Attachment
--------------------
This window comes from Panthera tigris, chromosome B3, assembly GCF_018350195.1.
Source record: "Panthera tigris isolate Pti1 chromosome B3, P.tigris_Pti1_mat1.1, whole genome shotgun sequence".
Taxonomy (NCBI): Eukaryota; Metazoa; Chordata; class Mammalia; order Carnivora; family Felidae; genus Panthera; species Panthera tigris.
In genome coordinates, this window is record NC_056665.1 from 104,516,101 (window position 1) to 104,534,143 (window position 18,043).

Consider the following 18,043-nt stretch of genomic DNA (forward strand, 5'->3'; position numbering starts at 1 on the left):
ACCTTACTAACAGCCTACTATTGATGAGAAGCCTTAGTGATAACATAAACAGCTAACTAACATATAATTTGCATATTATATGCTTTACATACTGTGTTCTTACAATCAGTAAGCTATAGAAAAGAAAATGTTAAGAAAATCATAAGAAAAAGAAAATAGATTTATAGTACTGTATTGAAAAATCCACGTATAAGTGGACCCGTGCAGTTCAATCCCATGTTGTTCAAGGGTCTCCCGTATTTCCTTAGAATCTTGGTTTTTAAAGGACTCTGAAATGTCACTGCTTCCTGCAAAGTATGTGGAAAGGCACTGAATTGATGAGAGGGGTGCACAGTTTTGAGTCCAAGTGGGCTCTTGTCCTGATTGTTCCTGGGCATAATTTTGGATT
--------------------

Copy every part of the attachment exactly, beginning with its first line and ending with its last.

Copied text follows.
This window comes from Panthera tigris, chromosome B3, assembly GCF_018350195.1.
Source record: "Panthera tigris isolate Pti1 chromosome B3, P.tigris_Pti1_mat1.1, whole genome shotgun sequence".
Taxonomy (NCBI): Eukaryota; Metazoa; Chordata; class Mammalia; order Carnivora; family Felidae; genus Panthera; species Panthera tigris.
In genome coordinates, this window is record NC_056665.1 from 104,516,101 (window position 1) to 104,534,143 (window position 18,043).

Consider the following 18,043-nt stretch of genomic DNA (forward strand, 5'->3'; position numbering starts at 1 on the left):
ACCTTACTAACAGCCTACTATTGATGAGAAGCCTTAGTGATAACATAAACAGCTAACTAACATATAATTTGCATATTATATGCTTTACATACTGTGTTCTTACAATCAGTAAGCTATAGAAAAGAAAATGTTAAGAAAATCATAAGAAAAAGAAAATAGATTTATAGTACTGTATTGAAAAATCCACGTATAAGTGGACCCGTGCAGTTCAATCCCATGTTGTTCAAGGGTCTCCCGTATTTCCTTAGAATCTTGGTTTTTAAAGGACTCTGAAATGTCACTGCTTCCTGCAAAGTATGTGGAAAGGCACTGAATTGATGAGAGGGGTGCACAGTTTTGAGTCCAAGTGGGCTCTTGTCCTGATTGTTCCTGGGCATAATTTTGGATT